No repeat: Defending champion Lynx go cold in Game 3

  • Article by: KENT YOUNGBLOOD , Star Tribune
  • Updated: September 3, 2014 - 6:41 AM

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– In retrospect, it was a bomb that reverberated all through a suddenly loud US Airways Center.

It was as improbable as it was incredible. And, maybe, it was the key blow in a game that, up to that point, had been a gutty example of give and take.

For at least this season, the Lynx’s reign is over, thanks to the Phoenix Mercury in a 96-78 victory Tuesday.

The Mercury won the best-of-three WNBA Western Conference finals, ending a three-year run in which the Lynx had reached the league finals.

“We wanted a chance to defend our title, but it just didn’t work out for us,” Lynx coach Cheryl Reeve said.

It was Mercury guard Diana Taurasi who led the way and lit the fuse.

Down 10 points in the third quarter, the Lynx clawed back into the game behind Seimone Augustus. She had eight points in a 13-3 run that tied the score 67-67 on Maya Moore’s driving layup late in the quarter.

Enter Taurasi.

She hit a jumper at the other end. Then, after a Lynx turnover with two seconds left in the quarter — Lindsay Whalen was called for traveling, a call the Lynx hotly protested — Taurasi took an inbounds pass and launched a nothing-but-net heave from at least 50 feet that, in retrospect, might have given the Lynx shellshock.

“When anyone makes a shot like that,” said Mercury coach Sandy Brondello, “You think, ‘OK, it’s our night.’ To me, she’s the best player in the world.”

Or, viewed from the other side: “That was probably our breaking point,” Augustus said. “Something like that happens, after we tied the game, it was almost like a backbreaker. We never rebounded from that.”

Because this is what happened: Those five points from Taurasi were just the beginning. She came out and scored the first eight points of the fourth quarter. By the time the Lynx finally scored — on a Whalen driving layup with 4:23 left — the game was out of hand.

“There’s always plays in games that turn the tide,” Taurasi said. “For the most part, going into the last couple minutes of the third, they got the momentum. A couple plays turned that.”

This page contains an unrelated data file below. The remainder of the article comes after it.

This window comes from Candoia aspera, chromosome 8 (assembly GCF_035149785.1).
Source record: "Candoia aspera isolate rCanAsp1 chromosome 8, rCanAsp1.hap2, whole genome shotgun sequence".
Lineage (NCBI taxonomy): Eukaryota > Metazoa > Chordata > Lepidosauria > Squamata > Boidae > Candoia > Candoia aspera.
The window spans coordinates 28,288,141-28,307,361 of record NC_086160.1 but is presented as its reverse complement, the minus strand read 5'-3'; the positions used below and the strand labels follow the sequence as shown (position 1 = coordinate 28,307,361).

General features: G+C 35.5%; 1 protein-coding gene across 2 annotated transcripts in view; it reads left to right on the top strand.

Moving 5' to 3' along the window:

The Lynx were outscored 24-11 in the fourth quarter. Go back to the final moments of the third quarter and that run was 29-11.

And the game was basically over. As the minutes ticked away, Reeve was assessed two technical fouls and was escorted from the court as the crowd roared.

“I was hoping to be able to congratulate Sandy on the court, about how well her team played,” Reeve said. “I thought Phoenix played great. They were hard to play against. It wasn’t like we played bad. I have a good team.”

But, ultimately, the Lynx couldn’t stop the Mercury. Taurasi had 31 points, hitting 12 of 17 shots to go along with seven assists and five rebounds. Brittney Griner added 22 points, DeWanna Bonner and Candice Dupree had 14 each and Penny Taylor 10.

The Mercury shot 58.7 percent from the field, scoring 56 of its points in the paint as the Lynx struggled to contain Griner and defend the pick-and-roll.

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  • Phoenix Mercury forward Mistie Bass (8) celebrates with Phoenix Mercury guard Diana Taurasi (3) after her half court 3 point shot to end the 3rd quarter against the Minnesota Lynx in game 3 of the WNBA Western Conference finals Tuesday, Sept. 2, 2014 in Phoenix Ariz.

  • Phoenix Mercury's Penny Taylor (13), of Australia, pulls down a rebound in front of Minnesota Lynx's Rebekkah Brunson (32) during the first half of Game 3 in the WNBA Western Conference basketball finals Tuesday, Sept. 2, 2014, in Phoenix. (AP Photo/Ross D. Franklin)

  • The Mercury’s Eshaya Murphy, Ewelina Kobryn, Tiffany Bias, and Mistie Bass, froim left, cheered as the final seconds elapsed.

  • Lynx center Janel McCarville tried to get off a pass around Phoenix’s Brittney Griner (42) and Penny Taylor during the first half of the Mercury’s 96-78 victory Tuesday night.

  • Diana Taurasi, right, and Penny Taylor, left, celebrated after advancing to the WNBA Finals.

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